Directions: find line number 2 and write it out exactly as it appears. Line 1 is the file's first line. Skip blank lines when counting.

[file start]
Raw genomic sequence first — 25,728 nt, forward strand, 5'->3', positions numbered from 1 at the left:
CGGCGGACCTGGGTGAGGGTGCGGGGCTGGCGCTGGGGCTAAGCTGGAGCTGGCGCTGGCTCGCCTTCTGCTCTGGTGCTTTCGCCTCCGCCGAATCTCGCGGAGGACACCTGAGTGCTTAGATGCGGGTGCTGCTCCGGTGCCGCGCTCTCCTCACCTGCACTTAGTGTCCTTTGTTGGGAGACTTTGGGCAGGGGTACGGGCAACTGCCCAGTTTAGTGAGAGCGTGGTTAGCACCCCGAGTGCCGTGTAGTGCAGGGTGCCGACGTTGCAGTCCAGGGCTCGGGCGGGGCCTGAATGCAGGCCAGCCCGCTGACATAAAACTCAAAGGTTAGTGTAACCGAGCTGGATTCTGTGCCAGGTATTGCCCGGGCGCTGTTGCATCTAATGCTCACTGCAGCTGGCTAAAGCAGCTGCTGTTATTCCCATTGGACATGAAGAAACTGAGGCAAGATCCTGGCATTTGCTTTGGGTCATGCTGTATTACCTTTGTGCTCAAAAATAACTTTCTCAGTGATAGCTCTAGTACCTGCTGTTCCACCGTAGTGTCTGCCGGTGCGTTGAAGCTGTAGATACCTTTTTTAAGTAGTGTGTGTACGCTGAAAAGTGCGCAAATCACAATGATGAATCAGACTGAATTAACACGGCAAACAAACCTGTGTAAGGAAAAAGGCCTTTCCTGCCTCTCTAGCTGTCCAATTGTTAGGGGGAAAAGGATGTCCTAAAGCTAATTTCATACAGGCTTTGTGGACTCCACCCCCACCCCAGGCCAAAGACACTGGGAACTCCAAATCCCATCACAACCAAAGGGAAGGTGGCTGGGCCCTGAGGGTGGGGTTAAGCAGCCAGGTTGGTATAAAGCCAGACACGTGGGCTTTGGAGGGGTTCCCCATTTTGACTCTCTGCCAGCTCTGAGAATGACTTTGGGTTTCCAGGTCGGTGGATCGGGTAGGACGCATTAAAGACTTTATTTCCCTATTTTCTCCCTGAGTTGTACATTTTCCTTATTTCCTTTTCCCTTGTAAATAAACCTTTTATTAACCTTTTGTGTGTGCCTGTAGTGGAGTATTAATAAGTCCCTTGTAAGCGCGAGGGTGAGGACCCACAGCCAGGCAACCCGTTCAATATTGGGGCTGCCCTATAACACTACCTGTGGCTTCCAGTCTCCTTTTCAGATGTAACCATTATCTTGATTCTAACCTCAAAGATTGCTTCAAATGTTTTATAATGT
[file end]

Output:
CGGCGGACCTGGGTGAGGGTGCGGGGCTGGCGCTGGGGCTAAGCTGGAGCTGGCGCTGGCTCGCCTTCTGCTCTGGTGCTTTCGCCTCCGCCGAATCTCGCGGAGGACACCTGAGTGCTTAGATGCGGGTGCTGCTCCGGTGCCGCGCTCTCCTCACCTGCACTTAGTGTCCTTTGTTGGGAGACTTTGGGCAGGGGTACGGGCAACTGCCCAGTTTAGTGAGAGCGTGGTTAGCACCCCGAGTGCCGTGTAGTGCAGGGTGCCGACGTTGCAGTCCAGGGCTCGGGCGGGGCCTGAATGCAGGCCAGCCCGCTGACATAAAACTCAAAGGTTAGTGTAACCGAGCTGGATTCTGTGCCAGGTATTGCCCGGGCGCTGTTGCATCTAATGCTCACTGCAGCTGGCTAAAGCAGCTGCTGTTATTCCCATTGGACATGAAGAAACTGAGGCAAGATCCTGGCATTTGCTTTGGGTCATGCTGTATTACCTTTGTGCTCAAAAATAACTTTCTCAGTGATAGCTCTAGTACCTGCTGTTCCACCGTAGTGTCTGCCGGTGCGTTGAAGCTGTAGATACCTTTTTTAAGTAGTGTGTGTACGCTGAAAAGTGCGCAAATCACAATGATGAATCAGACTGAATTAACACGGCAAACAAACCTGTGTAAGGAAAAAGGCCTTTCCTGCCTCTCTAGCTGTCCAATTGTTAGGGGGAAAAGGATGTCCTAAAGCTAATTTCATACAGGCTTTGTGGACTCCACCCCCACCCCAGGCCAAAGACACTGGGAACTCCAAATCCCATCACAACCAAAGGGAAGGTGGCTGGGCCCTGAGGGTGGGGTTAAGCAGCCAGGTTGGTATAAAGCCAGACACGTGGGCTTTGGAGGGGTTCCCCATTTTGACTCTCTGCCAGCTCTGAGAATGACTTTGGGTTTCCAGGTCGGTGGATCGGGTAGGACGCATTAAAGACTTTATTTCCCTATTTTCTCCCTGAGTTGTACATTTTCCTTATTTCCTTTTCCCTTGTAAATAAACCTTTTATTAACCTTTTGTGTGTGCCTGTAGTGGAGTATTAATAAGTCCCTTGTAAGCGCGAGGGTGAGGACCCACAGCCAGGCAACCCGTTCAATATTGGGGCTGCCCTATAACACTACCTGTGGCTTCCAGTCTCCTTTTCAGATGTAACCATTATCTTGATTCTAACCTCAAAGATTGCTTCAAATGTTTTATAATGT